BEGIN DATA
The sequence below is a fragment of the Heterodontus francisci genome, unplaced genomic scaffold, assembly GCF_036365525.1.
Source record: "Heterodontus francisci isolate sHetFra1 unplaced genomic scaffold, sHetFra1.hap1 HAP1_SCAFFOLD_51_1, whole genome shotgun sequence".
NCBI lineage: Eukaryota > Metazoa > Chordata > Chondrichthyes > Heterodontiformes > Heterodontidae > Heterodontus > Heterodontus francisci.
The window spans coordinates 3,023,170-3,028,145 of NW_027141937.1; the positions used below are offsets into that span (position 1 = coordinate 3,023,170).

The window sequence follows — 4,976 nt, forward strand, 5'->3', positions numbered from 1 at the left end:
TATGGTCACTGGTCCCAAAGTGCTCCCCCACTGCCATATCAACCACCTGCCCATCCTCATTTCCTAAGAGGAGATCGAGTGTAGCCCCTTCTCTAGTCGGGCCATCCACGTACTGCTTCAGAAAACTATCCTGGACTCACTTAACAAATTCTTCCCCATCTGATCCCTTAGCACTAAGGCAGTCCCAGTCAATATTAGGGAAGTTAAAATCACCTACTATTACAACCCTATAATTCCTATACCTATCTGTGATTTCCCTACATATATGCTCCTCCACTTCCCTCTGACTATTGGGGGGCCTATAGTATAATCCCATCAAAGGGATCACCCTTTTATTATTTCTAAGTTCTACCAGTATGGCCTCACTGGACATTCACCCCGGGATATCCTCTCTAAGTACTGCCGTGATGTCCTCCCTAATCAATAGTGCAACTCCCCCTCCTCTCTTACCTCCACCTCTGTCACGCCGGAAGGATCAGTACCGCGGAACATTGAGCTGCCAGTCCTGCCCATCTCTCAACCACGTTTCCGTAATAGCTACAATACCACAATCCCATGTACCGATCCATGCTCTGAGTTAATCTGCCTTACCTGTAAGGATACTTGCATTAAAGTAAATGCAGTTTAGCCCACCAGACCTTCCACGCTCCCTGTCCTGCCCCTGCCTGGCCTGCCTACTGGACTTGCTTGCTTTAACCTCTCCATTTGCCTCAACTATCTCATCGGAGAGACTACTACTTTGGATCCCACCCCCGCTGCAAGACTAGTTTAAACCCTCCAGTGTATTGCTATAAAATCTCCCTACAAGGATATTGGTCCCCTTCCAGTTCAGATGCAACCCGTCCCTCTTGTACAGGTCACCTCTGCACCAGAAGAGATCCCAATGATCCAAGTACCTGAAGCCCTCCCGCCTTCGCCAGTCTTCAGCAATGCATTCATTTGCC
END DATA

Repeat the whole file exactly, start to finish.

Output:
The sequence below is a fragment of the Heterodontus francisci genome, unplaced genomic scaffold, assembly GCF_036365525.1.
Source record: "Heterodontus francisci isolate sHetFra1 unplaced genomic scaffold, sHetFra1.hap1 HAP1_SCAFFOLD_51_1, whole genome shotgun sequence".
NCBI lineage: Eukaryota > Metazoa > Chordata > Chondrichthyes > Heterodontiformes > Heterodontidae > Heterodontus > Heterodontus francisci.
The window spans coordinates 3,023,170-3,028,145 of NW_027141937.1; the positions used below are offsets into that span (position 1 = coordinate 3,023,170).

The window sequence follows — 4,976 nt, forward strand, 5'->3', positions numbered from 1 at the left end:
TATGGTCACTGGTCCCAAAGTGCTCCCCCACTGCCATATCAACCACCTGCCCATCCTCATTTCCTAAGAGGAGATCGAGTGTAGCCCCTTCTCTAGTCGGGCCATCCACGTACTGCTTCAGAAAACTATCCTGGACTCACTTAACAAATTCTTCCCCATCTGATCCCTTAGCACTAAGGCAGTCCCAGTCAATATTAGGGAAGTTAAAATCACCTACTATTACAACCCTATAATTCCTATACCTATCTGTGATTTCCCTACATATATGCTCCTCCACTTCCCTCTGACTATTGGGGGGCCTATAGTATAATCCCATCAAAGGGATCACCCTTTTATTATTTCTAAGTTCTACCAGTATGGCCTCACTGGACATTCACCCCGGGATATCCTCTCTAAGTACTGCCGTGATGTCCTCCCTAATCAATAGTGCAACTCCCCCTCCTCTCTTACCTCCACCTCTGTCACGCCGGAAGGATCAGTACCGCGGAACATTGAGCTGCCAGTCCTGCCCATCTCTCAACCACGTTTCCGTAATAGCTACAATACCACAATCCCATGTACCGATCCATGCTCTGAGTTAATCTGCCTTACCTGTAAGGATACTTGCATTAAAGTAAATGCAGTTTAGCCCACCAGACCTTCCACGCTCCCTGTCCTGCCCCTGCCTGGCCTGCCTACTGGACTTGCTTGCTTTAACCTCTCCATTTGCCTCAACTATCTCATCGGAGAGACTACTACTTTGGATCCCACCCCCGCTGCAAGACTAGTTTAAACCCTCCAGTGTATTGCTATAAAATCTCCCTACAAGGATATTGGTCCCCTTCCAGTTCAGATGCAACCCGTCCCTCTTGTACAGGTCACCTCTGCACCAGAAGAGATCCCAATGATCCAAGTACCTGAAGCCCTCCCGCCTTCGCCAGTCTTCAGCAATGCATTCATTTGCC